I had a coworker at Acme, who bought the system. He made his little income, and spent all of his allowance every month. He had a custom ticky tacky home in suburbia, a couple of nice cars, bought the latest gadgets, and politely accepted his 4% per year cost of living increase. If he lost his job, his whole life would end, because he’s up to his eye balls in bills and the only way he can pay them is by working at Acme.

When I went to work for Acme, on the other hand, I was set. I had a couple of alternate streams of income that could practically support me on their own. I had purchased a run down house in the inner city that I fixed up and increased the value of by 100% since I bought it a year ago (a move I made because rent is blackhole of wasted cash, whereas home ownership is a good store of value). I had a shitty car that I bought with cash. I had hand-me-down everything, and I didn’t mind one little bit. I have disposable income coming out of my ears, and it’s not because I make so much I don’t know what to do with it. It’s because I am conscious about the purchases I make, and those I choose not to make.

I don’t need the latest gadgets. I use a computer for around 10 hours a day for various things. You’d think that’d be a good candidate to splurge on. You’d be surprised that I always wait as long as I possibly can to buy a new one, and I always get whatever $2,000 cash can buy me at that time, never more. I needed a PDA a while back. I bought an old cheap one for $20 on Ebay.

Of course I think those gadgets are neat, and it’d be awesome to have a home theatre system, but how can I justify it to the old man on his death bed, when I could be spending that money to make people’s lives genuinely better?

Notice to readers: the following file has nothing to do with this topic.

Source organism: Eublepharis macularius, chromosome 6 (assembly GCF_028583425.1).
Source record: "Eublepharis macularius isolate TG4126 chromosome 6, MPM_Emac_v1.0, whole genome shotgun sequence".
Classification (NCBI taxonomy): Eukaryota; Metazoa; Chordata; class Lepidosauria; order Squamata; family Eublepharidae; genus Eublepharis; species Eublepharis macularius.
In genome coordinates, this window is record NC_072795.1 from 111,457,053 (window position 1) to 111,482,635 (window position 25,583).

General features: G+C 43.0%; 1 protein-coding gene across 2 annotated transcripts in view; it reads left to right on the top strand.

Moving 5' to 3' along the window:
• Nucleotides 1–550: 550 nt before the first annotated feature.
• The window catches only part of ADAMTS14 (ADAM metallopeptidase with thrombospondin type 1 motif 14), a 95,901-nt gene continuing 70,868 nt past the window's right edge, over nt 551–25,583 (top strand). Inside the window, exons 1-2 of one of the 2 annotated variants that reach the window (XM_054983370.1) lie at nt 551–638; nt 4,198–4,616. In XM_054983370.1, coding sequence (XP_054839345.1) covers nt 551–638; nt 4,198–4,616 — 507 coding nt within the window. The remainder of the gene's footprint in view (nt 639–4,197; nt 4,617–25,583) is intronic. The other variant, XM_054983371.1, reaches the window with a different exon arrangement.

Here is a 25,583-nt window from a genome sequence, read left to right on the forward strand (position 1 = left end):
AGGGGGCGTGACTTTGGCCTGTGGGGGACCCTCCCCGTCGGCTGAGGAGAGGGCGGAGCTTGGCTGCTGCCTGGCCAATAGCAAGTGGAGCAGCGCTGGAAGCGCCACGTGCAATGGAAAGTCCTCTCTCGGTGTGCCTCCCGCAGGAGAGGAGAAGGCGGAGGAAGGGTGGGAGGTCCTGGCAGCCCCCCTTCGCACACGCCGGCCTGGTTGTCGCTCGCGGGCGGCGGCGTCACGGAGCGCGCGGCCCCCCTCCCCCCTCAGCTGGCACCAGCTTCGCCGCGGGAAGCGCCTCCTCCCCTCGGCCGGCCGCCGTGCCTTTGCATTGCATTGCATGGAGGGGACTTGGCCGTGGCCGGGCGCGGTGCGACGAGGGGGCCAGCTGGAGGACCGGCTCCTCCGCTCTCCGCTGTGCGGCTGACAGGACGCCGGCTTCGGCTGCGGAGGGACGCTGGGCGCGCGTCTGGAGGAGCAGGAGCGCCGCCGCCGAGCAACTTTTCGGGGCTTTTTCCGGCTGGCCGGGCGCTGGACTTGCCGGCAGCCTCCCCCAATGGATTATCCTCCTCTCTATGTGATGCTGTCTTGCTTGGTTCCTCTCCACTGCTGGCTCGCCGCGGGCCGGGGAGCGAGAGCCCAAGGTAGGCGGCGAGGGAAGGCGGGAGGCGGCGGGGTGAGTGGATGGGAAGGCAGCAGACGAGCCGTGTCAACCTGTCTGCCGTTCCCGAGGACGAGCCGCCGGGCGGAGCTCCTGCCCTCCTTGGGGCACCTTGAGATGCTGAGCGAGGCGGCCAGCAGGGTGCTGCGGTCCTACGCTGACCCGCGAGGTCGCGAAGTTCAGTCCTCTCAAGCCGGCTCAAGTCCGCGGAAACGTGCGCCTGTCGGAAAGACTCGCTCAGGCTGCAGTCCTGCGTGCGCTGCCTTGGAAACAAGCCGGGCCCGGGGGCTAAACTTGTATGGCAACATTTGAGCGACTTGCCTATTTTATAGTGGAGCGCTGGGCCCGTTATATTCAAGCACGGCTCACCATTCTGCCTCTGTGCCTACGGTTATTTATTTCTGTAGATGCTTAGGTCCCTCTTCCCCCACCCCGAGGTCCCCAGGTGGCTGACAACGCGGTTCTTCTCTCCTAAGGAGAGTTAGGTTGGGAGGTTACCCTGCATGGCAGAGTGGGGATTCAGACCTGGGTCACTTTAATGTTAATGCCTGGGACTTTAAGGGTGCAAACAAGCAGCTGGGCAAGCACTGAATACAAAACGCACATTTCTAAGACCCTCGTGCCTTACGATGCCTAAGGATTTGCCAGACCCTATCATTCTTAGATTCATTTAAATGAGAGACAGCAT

That’s why you should be a miser. Don’t spend money on crap that will only serve to give you an endorphin rush. Spend carefully on truly useful things, or things that will genuinely improve your quality of life. Like roses – go buy your sweetheart some roses right now, that will make your life better, I promise.

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2 Responses to “Be a Miser”

  1. Banana Republic shopper Says:

    OK, ok. I’m not going to buy any more Victoria’s Secret stuff. But I’m glad I can still buy flowers…

  2. John Astor Says:

    Don’t you think your argument is somewhat disjointed, in that you argue against consumerism, yet you quickly retreat to a point that money in and of itself is worthless, unless it’s used to buy things? All material things have no intrinsic value, yet most have psychological value in the markets in which they are traded. Yes, I agree, on the consumer facing side of markets, many of these material things have no value to a well adjusted person.

    What I thought was missing most from this post was that you completely overlooked the value of money to “make things happen.” Invest in new businesses, give people meaningful work, solve problems. The only reason I accumulate money is because it’s a relatively stable asset class which holds its value to use later in the above mentioned way.